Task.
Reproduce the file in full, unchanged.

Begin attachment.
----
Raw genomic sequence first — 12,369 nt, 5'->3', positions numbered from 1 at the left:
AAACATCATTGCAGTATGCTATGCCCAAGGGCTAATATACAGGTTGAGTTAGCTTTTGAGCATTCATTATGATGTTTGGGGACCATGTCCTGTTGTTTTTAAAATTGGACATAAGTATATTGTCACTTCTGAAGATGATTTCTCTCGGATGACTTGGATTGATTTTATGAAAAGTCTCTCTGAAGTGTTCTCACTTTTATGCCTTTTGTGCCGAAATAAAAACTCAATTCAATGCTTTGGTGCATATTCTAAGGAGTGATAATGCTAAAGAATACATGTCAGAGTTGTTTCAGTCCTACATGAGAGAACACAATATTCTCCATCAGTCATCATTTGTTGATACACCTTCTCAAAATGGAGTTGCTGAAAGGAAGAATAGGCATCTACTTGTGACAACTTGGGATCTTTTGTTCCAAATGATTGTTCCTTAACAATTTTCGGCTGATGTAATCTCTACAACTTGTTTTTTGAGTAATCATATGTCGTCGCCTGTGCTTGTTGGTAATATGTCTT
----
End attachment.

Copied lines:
Raw genomic sequence first — 12,369 nt, 5'->3', positions numbered from 1 at the left:
AAACATCATTGCAGTATGCTATGCCCAAGGGCTAATATACAGGTTGAGTTAGCTTTTGAGCATTCATTATGATGTTTGGGGACCATGTCCTGTTGTTTTTAAAATTGGACATAAGTATATTGTCACTTCTGAAGATGATTTCTCTCGGATGACTTGGATTGATTTTATGAAAAGTCTCTCTGAAGTGTTCTCACTTTTATGCCTTTTGTGCCGAAATAAAAACTCAATTCAATGCTTTGGTGCATATTCTAAGGAGTGATAATGCTAAAGAATACATGTCAGAGTTGTTTCAGTCCTACATGAGAGAACACAATATTCTCCATCAGTCATCATTTGTTGATACACCTTCTCAAAATGGAGTTGCTGAAAGGAAGAATAGGCATCTACTTGTGACAACTTGGGATCTTTTGTTCCAAATGATTGTTCCTTAACAATTTTCGGCTGATGTAATCTCTACAACTTGTTTTTTGAGTAATCATATGTCGTCGCCTGTGCTTGTTGGTAATATGTCTT